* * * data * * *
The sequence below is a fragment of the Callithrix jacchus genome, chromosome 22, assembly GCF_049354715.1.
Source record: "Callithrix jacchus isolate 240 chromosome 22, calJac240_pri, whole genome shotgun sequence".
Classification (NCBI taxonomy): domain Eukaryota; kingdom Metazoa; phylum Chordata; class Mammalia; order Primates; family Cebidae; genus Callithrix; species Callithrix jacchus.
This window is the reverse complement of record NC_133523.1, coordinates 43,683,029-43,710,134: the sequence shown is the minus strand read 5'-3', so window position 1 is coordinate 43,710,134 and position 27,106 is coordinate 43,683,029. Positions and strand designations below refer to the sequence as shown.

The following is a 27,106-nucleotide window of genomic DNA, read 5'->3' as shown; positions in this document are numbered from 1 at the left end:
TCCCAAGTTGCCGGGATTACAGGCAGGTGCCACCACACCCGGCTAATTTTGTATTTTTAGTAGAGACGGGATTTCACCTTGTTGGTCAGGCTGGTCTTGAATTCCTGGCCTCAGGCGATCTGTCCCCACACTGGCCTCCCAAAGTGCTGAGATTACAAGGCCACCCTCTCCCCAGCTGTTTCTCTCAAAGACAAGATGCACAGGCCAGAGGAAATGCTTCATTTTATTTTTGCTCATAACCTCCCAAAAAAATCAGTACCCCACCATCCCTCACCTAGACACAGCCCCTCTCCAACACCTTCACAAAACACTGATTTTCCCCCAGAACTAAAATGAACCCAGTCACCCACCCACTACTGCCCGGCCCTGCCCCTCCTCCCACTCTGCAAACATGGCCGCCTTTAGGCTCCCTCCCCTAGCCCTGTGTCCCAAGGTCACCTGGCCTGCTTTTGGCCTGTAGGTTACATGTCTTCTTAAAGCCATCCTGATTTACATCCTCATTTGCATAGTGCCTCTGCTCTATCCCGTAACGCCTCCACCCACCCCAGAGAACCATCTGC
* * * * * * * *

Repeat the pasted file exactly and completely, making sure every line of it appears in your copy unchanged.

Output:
The sequence below is a fragment of the Callithrix jacchus genome, chromosome 22, assembly GCF_049354715.1.
Source record: "Callithrix jacchus isolate 240 chromosome 22, calJac240_pri, whole genome shotgun sequence".
Classification (NCBI taxonomy): domain Eukaryota; kingdom Metazoa; phylum Chordata; class Mammalia; order Primates; family Cebidae; genus Callithrix; species Callithrix jacchus.
This window is the reverse complement of record NC_133523.1, coordinates 43,683,029-43,710,134: the sequence shown is the minus strand read 5'-3', so window position 1 is coordinate 43,710,134 and position 27,106 is coordinate 43,683,029. Positions and strand designations below refer to the sequence as shown.

The following is a 27,106-nucleotide window of genomic DNA, read 5'->3' as shown; positions in this document are numbered from 1 at the left end:
TCCCAAGTTGCCGGGATTACAGGCAGGTGCCACCACACCCGGCTAATTTTGTATTTTTAGTAGAGACGGGATTTCACCTTGTTGGTCAGGCTGGTCTTGAATTCCTGGCCTCAGGCGATCTGTCCCCACACTGGCCTCCCAAAGTGCTGAGATTACAAGGCCACCCTCTCCCCAGCTGTTTCTCTCAAAGACAAGATGCACAGGCCAGAGGAAATGCTTCATTTTATTTTTGCTCATAACCTCCCAAAAAAATCAGTACCCCACCATCCCTCACCTAGACACAGCCCCTCTCCAACACCTTCACAAAACACTGATTTTCCCCCAGAACTAAAATGAACCCAGTCACCCACCCACTACTGCCCGGCCCTGCCCCTCCTCCCACTCTGCAAACATGGCCGCCTTTAGGCTCCCTCCCCTAGCCCTGTGTCCCAAGGTCACCTGGCCTGCTTTTGGCCTGTAGGTTACATGTCTTCTTAAAGCCATCCTGATTTACATCCTCATTTGCATAGTGCCTCTGCTCTATCCCGTAACGCCTCCACCCACCCCAGAGAACCATCTGC